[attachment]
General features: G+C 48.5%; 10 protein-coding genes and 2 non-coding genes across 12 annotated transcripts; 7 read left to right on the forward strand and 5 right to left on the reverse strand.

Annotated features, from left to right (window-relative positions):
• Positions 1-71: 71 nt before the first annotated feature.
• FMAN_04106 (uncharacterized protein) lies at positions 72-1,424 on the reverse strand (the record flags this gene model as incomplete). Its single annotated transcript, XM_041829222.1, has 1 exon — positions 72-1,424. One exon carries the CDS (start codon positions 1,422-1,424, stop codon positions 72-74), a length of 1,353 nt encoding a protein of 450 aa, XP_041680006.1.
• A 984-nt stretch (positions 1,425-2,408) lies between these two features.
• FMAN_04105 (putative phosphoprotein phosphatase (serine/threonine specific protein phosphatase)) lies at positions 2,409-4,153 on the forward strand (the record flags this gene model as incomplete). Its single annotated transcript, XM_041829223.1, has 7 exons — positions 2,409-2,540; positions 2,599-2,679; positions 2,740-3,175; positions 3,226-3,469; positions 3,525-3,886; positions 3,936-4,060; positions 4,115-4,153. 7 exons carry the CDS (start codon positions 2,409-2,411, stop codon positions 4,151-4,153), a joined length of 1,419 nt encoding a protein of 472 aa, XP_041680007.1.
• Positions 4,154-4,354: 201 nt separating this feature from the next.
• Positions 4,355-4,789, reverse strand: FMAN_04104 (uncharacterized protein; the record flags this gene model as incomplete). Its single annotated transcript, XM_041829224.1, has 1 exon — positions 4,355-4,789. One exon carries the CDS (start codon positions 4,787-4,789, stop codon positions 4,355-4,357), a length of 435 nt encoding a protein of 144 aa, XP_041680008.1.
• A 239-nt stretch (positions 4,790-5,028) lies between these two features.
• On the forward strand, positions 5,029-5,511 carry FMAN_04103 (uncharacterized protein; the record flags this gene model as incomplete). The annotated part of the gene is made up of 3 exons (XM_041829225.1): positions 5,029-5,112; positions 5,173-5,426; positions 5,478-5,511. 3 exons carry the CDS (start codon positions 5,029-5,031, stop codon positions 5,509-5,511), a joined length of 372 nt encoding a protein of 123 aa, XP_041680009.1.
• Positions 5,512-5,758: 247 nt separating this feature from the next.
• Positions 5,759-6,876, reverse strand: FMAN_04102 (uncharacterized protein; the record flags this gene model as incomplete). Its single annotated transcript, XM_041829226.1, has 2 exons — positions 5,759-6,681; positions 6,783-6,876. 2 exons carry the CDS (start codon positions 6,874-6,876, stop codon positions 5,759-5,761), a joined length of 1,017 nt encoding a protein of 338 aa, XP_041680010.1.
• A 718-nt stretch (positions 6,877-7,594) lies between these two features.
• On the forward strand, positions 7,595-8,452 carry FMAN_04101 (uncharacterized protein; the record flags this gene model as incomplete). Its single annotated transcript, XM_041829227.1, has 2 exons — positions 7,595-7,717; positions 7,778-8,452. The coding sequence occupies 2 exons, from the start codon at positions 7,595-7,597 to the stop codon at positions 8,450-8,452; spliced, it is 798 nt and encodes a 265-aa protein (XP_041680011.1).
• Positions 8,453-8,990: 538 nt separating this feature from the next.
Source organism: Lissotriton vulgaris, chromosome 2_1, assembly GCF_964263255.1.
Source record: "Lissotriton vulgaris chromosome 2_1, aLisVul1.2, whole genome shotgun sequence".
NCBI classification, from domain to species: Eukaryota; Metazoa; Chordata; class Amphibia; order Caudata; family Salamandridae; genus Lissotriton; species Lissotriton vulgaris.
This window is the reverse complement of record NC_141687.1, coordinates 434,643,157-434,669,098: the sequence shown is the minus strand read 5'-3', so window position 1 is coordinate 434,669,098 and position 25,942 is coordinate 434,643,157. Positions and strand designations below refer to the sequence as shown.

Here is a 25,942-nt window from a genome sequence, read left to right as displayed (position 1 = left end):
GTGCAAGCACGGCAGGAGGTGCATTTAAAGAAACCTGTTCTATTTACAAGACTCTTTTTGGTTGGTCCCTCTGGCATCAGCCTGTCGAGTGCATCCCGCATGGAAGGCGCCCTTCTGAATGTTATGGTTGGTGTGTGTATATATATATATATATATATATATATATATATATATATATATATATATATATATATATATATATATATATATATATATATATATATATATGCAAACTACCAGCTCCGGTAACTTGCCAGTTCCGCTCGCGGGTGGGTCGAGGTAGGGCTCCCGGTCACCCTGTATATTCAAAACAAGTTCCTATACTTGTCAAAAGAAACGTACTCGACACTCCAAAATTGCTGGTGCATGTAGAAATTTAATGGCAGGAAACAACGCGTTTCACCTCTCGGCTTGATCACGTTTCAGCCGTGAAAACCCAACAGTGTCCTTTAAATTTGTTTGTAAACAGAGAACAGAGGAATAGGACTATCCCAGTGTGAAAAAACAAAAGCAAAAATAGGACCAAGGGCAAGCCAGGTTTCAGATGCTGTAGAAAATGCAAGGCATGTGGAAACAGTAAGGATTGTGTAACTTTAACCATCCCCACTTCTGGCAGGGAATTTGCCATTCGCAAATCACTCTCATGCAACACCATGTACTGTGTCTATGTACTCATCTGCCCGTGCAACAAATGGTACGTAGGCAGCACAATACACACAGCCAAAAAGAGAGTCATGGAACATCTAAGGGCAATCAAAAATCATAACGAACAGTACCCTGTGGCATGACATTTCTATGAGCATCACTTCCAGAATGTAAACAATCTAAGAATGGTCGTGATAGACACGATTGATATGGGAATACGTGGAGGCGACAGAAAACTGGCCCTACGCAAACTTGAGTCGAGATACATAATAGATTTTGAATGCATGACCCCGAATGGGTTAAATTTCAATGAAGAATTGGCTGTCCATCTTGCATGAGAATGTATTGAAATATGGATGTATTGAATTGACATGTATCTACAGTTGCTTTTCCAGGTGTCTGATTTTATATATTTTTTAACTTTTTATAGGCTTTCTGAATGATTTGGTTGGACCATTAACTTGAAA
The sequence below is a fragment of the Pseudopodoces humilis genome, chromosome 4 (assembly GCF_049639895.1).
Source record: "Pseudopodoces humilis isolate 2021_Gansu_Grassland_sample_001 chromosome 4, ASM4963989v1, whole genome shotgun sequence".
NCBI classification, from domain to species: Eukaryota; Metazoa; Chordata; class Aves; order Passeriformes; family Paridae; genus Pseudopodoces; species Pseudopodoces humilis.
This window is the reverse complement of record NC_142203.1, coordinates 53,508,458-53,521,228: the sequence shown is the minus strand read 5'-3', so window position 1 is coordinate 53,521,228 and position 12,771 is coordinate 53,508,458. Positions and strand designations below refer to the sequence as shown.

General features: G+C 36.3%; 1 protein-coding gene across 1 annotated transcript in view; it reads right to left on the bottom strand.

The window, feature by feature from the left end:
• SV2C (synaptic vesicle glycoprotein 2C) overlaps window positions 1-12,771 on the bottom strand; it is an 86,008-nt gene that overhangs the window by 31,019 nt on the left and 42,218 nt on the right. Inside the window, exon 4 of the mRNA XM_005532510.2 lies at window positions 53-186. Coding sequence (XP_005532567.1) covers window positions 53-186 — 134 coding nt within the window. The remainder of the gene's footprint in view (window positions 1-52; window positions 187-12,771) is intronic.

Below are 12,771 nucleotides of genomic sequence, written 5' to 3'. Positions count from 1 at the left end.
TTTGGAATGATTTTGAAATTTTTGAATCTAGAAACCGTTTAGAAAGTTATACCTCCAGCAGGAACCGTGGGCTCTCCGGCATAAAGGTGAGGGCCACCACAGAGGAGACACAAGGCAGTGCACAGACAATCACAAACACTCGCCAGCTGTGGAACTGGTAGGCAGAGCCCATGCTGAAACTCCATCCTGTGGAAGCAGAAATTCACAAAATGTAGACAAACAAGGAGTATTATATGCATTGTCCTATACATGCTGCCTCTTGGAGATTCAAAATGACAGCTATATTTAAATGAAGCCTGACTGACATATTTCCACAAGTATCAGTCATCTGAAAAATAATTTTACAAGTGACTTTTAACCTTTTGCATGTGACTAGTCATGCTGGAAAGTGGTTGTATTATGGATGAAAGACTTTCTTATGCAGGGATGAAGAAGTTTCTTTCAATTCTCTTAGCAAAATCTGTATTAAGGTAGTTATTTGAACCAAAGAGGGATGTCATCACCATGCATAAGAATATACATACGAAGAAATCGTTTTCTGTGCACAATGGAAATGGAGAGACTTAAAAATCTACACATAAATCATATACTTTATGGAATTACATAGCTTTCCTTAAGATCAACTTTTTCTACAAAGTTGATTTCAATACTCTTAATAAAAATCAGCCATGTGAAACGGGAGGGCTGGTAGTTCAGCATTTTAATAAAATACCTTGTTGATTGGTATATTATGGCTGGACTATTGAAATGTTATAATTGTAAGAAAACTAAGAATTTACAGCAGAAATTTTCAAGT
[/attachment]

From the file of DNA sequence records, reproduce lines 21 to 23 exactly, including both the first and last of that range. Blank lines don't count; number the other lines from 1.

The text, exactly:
GTGCAAGCACGGCAGGAGGTGCATTTAAAGAAACCTGTTCTATTTACAAGACTCTTTTTGGTTGGTCCCTCTGGCATCAGCCTGTCGAGTGCATCCCGCATGGAAGGCGCCCTTCTGAATGTTATGGTTGGTGTGTGTATATATATATATATATATATATATATATATATATATATATATATATATATATATATATATATATATATATATATATATATATATATATATGCAAACTACCAGCTCCGGTAACTTGCCAGTTCCGCTCGCGGGTGGGTCGAGGTAGGGCTCCCGGTCACCCTGTATATTCAAAACAAGTTCCTATACTTGTCAAAAGAAACGTACTCGACACTCCAAAATTGCTGGTGCATGTAGAAATTTAATGGCAGGAAACAACGCGTTTCACCTCTCGGCTTGATCACGTTTCAGCCGTGAAAACCCAACAGTGTCCTTTAAATTTGTTTGTAAACAGAGAACAGAGGAATAGGACTATCCCAGTGTGAAAAAACAAAAGCAAAAATAGGACCAAGGGCAAGCCAGGTTTCAGATGCTGTAGAAAATGCAAGGCATGTGGAAACAGTAAGGATTGTGTAACTTTAACCATCCCCACTTCTGGCAGGGAATTTGCCATTCGCAAATCACTCTCATGCAACACCATGTACTGTGTCTATGTACTCATCTGCCCGTGCAACAAATGGTACGTAGGCAGCACAATACACACAGCCAAAAAGAGAGTCATGGAACATCTAAGGGCAATCAAAAATCATAACGAACAGTACCCTGTGGCATGACATTTCTATGAGCATCACTTCCAGAATGTAAACAATCTAAGAATGGTCGTGATAGACACGATTGATATGGGAATACGTGGAGGCGACAGAAAACTGGCCCTACGCAAACTTGAGTCGAGATACATAATAGATTTTGAATGCATGACCCCGAATGGGTTAAATTTCAATGAAGAATTGGCTGTCCATCTTGCATGAGAATGTATTGAAATATGGATGTATTGAATTGACATGTATCTACAGTTGCTTTTCCAGGTGTCTGATTTTATATATTTTTTAACTTTTTATAGGCTTTCTGAATGATTTGGTTGGACCATTAACTTGAAA
The sequence below is a fragment of the Pseudopodoces humilis genome, chromosome 4 (assembly GCF_049639895.1).
Source record: "Pseudopodoces humilis isolate 2021_Gansu_Grassland_sample_001 chromosome 4, ASM4963989v1, whole genome shotgun sequence".